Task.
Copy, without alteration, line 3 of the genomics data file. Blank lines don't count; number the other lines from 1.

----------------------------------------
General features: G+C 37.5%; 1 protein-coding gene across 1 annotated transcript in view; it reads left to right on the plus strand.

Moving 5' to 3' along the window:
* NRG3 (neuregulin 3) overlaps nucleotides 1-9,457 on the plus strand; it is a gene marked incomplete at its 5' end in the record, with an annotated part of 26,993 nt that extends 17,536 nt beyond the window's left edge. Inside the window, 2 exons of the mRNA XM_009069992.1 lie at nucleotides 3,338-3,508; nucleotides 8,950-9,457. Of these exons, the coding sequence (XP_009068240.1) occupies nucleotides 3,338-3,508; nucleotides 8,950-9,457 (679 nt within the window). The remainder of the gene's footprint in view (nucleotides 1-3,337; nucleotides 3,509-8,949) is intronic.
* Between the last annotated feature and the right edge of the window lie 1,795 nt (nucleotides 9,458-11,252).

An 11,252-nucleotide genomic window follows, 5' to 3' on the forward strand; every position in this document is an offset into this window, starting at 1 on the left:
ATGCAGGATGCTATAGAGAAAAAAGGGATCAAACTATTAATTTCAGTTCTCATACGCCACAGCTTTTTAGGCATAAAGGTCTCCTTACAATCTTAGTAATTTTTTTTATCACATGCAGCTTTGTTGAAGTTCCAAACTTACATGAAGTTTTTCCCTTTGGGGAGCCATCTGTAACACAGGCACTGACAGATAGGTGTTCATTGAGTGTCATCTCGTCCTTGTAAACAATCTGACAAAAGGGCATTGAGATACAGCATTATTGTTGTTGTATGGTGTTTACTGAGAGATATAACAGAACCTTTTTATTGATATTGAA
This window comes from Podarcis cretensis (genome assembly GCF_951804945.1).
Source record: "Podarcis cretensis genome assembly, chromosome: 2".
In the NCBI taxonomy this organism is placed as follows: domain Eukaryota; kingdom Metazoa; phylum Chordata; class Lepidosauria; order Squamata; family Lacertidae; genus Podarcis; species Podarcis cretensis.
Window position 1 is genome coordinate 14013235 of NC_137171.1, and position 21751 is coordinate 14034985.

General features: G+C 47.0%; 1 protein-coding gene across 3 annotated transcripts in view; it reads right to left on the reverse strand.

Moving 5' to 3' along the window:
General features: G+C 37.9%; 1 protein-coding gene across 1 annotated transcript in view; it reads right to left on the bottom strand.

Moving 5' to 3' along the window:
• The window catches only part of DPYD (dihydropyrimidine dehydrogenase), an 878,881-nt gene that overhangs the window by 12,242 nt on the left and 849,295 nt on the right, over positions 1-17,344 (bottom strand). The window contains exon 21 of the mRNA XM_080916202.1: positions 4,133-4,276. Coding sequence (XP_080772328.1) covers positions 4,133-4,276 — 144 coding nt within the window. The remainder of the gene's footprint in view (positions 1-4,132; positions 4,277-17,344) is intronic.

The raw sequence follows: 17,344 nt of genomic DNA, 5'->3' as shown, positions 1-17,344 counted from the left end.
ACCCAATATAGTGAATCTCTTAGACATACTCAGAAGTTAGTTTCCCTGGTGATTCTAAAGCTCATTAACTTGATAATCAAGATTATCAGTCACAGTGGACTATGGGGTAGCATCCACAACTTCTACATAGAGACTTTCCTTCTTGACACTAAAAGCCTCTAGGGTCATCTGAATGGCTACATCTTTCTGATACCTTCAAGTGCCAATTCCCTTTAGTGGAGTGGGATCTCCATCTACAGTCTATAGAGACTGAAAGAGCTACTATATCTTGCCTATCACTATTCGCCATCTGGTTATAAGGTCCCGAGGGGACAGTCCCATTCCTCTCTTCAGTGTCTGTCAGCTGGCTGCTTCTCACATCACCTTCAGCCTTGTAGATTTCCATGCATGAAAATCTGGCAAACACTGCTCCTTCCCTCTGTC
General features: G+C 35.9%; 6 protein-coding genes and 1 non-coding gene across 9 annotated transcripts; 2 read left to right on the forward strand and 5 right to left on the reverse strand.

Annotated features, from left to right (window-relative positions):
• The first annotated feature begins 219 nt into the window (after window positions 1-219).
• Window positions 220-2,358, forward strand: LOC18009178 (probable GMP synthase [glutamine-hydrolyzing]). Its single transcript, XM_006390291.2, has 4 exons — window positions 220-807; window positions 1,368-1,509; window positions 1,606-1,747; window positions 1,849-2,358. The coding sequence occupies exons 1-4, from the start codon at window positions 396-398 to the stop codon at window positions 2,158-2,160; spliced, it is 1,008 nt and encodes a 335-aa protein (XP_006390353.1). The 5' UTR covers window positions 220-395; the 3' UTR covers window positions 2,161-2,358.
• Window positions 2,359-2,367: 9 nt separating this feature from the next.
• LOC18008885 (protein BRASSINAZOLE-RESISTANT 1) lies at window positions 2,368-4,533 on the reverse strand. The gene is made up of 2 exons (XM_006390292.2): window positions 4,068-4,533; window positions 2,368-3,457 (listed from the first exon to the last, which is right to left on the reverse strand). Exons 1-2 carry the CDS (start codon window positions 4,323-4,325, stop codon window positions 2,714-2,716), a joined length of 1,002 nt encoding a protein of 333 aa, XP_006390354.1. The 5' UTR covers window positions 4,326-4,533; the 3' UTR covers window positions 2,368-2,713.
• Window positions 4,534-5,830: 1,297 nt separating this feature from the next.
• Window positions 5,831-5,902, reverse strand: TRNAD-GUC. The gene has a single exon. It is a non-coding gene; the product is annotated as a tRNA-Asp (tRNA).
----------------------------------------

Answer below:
* NRG3 (neuregulin 3) overlaps nucleotides 1-9,457 on the plus strand; it is a gene marked incomplete at its 5' end in the record, with an annotated part of 26,993 nt that extends 17,536 nt beyond the window's left edge. Inside the window, 2 exons of the mRNA XM_009069992.1 lie at nucleotides 3,338-3,508; nucleotides 8,950-9,457. Of these exons, the coding sequence (XP_009068240.1) occupies nucleotides 3,338-3,508; nucleotides 8,950-9,457 (679 nt within the window). The remainder of the gene's footprint in view (nucleotides 1-3,337; nucleotides 3,509-8,949) is intronic.